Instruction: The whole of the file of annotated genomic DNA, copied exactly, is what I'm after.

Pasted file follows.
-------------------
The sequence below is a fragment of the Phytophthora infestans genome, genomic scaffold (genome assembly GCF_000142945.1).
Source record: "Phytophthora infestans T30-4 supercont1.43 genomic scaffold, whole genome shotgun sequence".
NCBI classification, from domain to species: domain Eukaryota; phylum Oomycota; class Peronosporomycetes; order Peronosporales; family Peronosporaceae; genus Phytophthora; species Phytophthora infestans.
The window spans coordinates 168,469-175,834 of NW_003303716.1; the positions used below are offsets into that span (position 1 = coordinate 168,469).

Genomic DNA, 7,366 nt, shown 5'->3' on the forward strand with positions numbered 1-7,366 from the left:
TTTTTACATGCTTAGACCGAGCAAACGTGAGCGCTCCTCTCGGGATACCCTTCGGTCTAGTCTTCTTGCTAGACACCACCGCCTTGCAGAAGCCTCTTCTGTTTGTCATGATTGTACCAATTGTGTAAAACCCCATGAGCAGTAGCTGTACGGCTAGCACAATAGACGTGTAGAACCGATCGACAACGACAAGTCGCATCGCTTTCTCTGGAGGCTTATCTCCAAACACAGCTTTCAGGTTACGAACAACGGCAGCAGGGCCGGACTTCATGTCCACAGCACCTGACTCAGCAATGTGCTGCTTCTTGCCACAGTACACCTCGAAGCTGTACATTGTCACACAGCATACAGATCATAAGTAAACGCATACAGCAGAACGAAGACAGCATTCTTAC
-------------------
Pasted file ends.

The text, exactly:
The sequence below is a fragment of the Phytophthora infestans genome, genomic scaffold (genome assembly GCF_000142945.1).
Source record: "Phytophthora infestans T30-4 supercont1.43 genomic scaffold, whole genome shotgun sequence".
NCBI classification, from domain to species: domain Eukaryota; phylum Oomycota; class Peronosporomycetes; order Peronosporales; family Peronosporaceae; genus Phytophthora; species Phytophthora infestans.
The window spans coordinates 168,469-175,834 of NW_003303716.1; the positions used below are offsets into that span (position 1 = coordinate 168,469).

Genomic DNA, 7,366 nt, shown 5'->3' on the forward strand with positions numbered 1-7,366 from the left:
TTTTTACATGCTTAGACCGAGCAAACGTGAGCGCTCCTCTCGGGATACCCTTCGGTCTAGTCTTCTTGCTAGACACCACCGCCTTGCAGAAGCCTCTTCTGTTTGTCATGATTGTACCAATTGTGTAAAACCCCATGAGCAGTAGCTGTACGGCTAGCACAATAGACGTGTAGAACCGATCGACAACGACAAGTCGCATCGCTTTCTCTGGAGGCTTATCTCCAAACACAGCTTTCAGGTTACGAACAACGGCAGCAGGGCCGGACTTCATGTCCACAGCACCTGACTCAGCAATGTGCTGCTTCTTGCCACAGTACACCTCGAAGCTGTACATTGTCACACAGCATACAGATCATAAGTAAACGCATACAGCAGAACGAAGACAGCATTCTTAC